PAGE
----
Coronavirus death toll forces us to face need to fix longterm care

Ya’ know that old trees just grow stronger
And old rivers grow wilder ev’ry day
Old people just grow lonesome
Waiting for someone to say, “Hello in there, hello.”
- From the song “Hello in there” by John Prine -

IT COULD BE THE MOTHER OF ALL WAKEUP CALLS. The coronavirus is killing too many of our old people, in too many of our longterm care homes, too often. The message is clear: It’s time to do something serious about the criminally haphazard and inadequate system of longterm care in Canada. In fact, it’s long past time.

“If ever there was a canary in the coal mine, this is it,” says CLI (Canadian Labour Institute) president James Clancy. “Except it’s not canaries we are ready to sacrifice, it’s our old people.”

Nearly half of all coronavirus-related deaths in Canada happen in long-term care homes. Longterm care homes in Quebec, Ontario and British Columbia have all recorded deaths by the dozens. Giving them death rates of more than 50% among residents who got the virus. It’s a reality shocking enough to open the home operators to police investigations that could lead to charges of “depraved indifference” and “criminal neglect.”

The sad reality is that the sorry state of operations in our longterm care homes is old news. Study after study documents our failings. Years and years of casual indifference and neglect document our failing to do anything to fix it. Some even suggest abandoning old people is not so bad.

British Columbia Conservative MP Marc Dalton, for example, put his thoughts on this into a tweet on April 13. He wrote: “Most deaths are in care homes where average life expectancy is 2 yrs & 65% usually pass in the 1st yr. Time to start moving Canada back to work?”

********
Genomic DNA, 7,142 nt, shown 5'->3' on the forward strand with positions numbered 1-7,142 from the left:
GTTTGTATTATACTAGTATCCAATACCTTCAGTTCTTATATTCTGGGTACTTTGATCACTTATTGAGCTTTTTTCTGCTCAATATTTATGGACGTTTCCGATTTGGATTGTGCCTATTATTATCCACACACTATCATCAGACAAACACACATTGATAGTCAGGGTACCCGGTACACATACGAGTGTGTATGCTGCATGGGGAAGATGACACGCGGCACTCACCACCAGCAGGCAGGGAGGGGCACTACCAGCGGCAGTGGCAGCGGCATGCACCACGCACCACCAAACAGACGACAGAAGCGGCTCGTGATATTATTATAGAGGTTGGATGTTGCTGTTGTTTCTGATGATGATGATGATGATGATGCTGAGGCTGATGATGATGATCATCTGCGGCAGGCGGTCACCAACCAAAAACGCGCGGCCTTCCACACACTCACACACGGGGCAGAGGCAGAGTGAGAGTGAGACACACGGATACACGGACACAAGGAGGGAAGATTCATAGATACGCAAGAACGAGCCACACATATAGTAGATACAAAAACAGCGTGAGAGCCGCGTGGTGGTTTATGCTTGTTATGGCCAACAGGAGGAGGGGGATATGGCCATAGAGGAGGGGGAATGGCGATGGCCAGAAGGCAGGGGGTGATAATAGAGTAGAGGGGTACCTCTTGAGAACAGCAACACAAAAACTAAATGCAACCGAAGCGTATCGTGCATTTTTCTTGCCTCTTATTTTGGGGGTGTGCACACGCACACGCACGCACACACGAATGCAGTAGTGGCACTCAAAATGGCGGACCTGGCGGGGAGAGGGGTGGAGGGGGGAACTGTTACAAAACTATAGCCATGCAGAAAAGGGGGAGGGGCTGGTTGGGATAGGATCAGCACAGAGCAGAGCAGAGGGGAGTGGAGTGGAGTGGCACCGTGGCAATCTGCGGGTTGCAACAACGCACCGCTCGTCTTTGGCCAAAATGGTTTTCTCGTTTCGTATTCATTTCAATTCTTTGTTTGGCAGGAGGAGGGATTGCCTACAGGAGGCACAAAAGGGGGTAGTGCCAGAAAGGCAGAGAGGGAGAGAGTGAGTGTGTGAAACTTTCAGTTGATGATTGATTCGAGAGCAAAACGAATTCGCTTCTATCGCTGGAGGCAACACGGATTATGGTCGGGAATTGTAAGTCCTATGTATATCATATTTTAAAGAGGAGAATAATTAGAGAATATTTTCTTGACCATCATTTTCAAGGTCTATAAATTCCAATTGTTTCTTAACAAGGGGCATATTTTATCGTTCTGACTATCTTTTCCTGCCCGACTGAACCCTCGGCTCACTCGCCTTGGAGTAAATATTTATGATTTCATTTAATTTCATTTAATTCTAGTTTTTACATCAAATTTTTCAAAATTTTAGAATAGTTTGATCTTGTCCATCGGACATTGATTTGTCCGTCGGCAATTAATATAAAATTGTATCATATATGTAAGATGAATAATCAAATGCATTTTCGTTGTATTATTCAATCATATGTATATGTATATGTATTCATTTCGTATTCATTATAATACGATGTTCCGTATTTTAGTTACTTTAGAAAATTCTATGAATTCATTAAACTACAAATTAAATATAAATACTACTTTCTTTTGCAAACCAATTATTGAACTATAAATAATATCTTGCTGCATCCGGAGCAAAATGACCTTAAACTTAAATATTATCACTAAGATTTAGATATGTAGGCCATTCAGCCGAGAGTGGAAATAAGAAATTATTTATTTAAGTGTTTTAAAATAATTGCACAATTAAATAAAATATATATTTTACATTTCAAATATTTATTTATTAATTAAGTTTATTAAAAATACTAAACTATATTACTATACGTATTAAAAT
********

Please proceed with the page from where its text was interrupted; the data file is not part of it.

No return to old ‘normal’

“Thinking like that scares and angers me,” says Clancy. “It asks us to accept the unacceptable as normal. Abandoning old people to their fate is not normal. It’s up to us to make sure it never becomes normal.

“When we ‘return to normal’ we must be sure it is nothing like what longterm care too often was and still is.”

Clancy points to a 2012 study from NUPGE (National Union of Public and General Employees) as a good place to start looking for suggestions on what is needed to create a national comprehensive longterm care system.

The 53-page study has not aged at all. This is not good. The insights and recommendations in the report capture a 2012 reality that remains all too true today.  Longterm care in Canada is a lottery too many of our seniors won’t ever win. The level, quality and cost of care is unpredictable at best—deadly at worst.

“What is needed,” says Clancy “is not so much an overhaul, as a complete teardown and rebuiding from the ground up, beginning with one of the key recommendations in the NUPGE report: adding a right to longterm health care to our Medicare ideal.”

Medicare for all—including seniors

Medicare is founded on five bedrock principles—namely, reasonable access to quality treatment of any and all ‘medically necessary’ conditions, for anybody, anywhere, for free.

“How longterm care gets left out is beyond me,” says Clancy. “Any genuine effort to provide adequate and dependable care to all our elderly has to begin by making it part of our federal Medicare program—and that means eliminating all for-profit care homes.”

Clancy says adding longterm care to the Canada Health Act requires nothing beyond the political will to do it. But even changing the law won’t be enough. “We have to look for the real truth of life in nursing homes and then act on what we find. We have to do than now, today. The coronavirus truth leaves us no choice.”

Read the NUPGE report Dignity Denied 2012 HERE

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